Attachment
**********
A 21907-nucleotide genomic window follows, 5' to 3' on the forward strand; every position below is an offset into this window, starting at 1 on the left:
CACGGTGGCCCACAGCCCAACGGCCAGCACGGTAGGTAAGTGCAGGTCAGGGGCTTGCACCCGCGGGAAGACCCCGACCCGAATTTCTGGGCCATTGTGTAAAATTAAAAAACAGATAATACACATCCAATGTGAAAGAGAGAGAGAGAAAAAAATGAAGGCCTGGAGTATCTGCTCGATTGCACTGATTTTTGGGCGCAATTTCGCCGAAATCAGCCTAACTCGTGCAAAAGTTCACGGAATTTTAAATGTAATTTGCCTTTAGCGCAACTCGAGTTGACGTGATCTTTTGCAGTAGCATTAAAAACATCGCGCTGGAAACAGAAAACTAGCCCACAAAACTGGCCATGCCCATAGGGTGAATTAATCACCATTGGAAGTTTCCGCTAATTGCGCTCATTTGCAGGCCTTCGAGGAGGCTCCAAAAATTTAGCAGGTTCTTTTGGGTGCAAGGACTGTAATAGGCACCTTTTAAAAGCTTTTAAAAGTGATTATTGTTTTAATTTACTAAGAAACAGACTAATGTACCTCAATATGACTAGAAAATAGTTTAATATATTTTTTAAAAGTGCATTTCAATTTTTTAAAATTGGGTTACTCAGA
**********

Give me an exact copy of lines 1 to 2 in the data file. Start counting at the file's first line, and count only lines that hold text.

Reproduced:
A 21907-nucleotide genomic window follows, 5' to 3' on the forward strand; every position below is an offset into this window, starting at 1 on the left:
CACGGTGGCCCACAGCCCAACGGCCAGCACGGTAGGTAAGTGCAGGTCAGGGGCTTGCACCCGCGGGAAGACCCCGACCCGAATTTCTGGGCCATTGTGTAAAATTAAAAAACAGATAATACACATCCAATGTGAAAGAGAGAGAGAGAAAAAAATGAAGGCCTGGAGTATCTGCTCGATTGCACTGATTTTTGGGCGCAATTTCGCCGAAATCAGCCTAACTCGTGCAAAAGTTCACGGAATTTTAAATGTAATTTGCCTTTAGCGCAACTCGAGTTGACGTGATCTTTTGCAGTAGCATTAAAAACATCGCGCTGGAAACAGAAAACTAGCCCACAAAACTGGCCATGCCCATAGGGTGAATTAATCACCATTGGAAGTTTCCGCTAATTGCGCTCATTTGCAGGCCTTCGAGGAGGCTCCAAAAATTTAGCAGGTTCTTTTGGGTGCAAGGACTGTAATAGGCACCTTTTAAAAGCTTTTAAAAGTGATTATTGTTTTAATTTACTAAGAAACAGACTAATGTACCTCAATATGACTAGAAAATAGTTTAATATATTTTTTAAAAGTGCATTTCAATTTTTTAAAATTGGGTTACTCAGA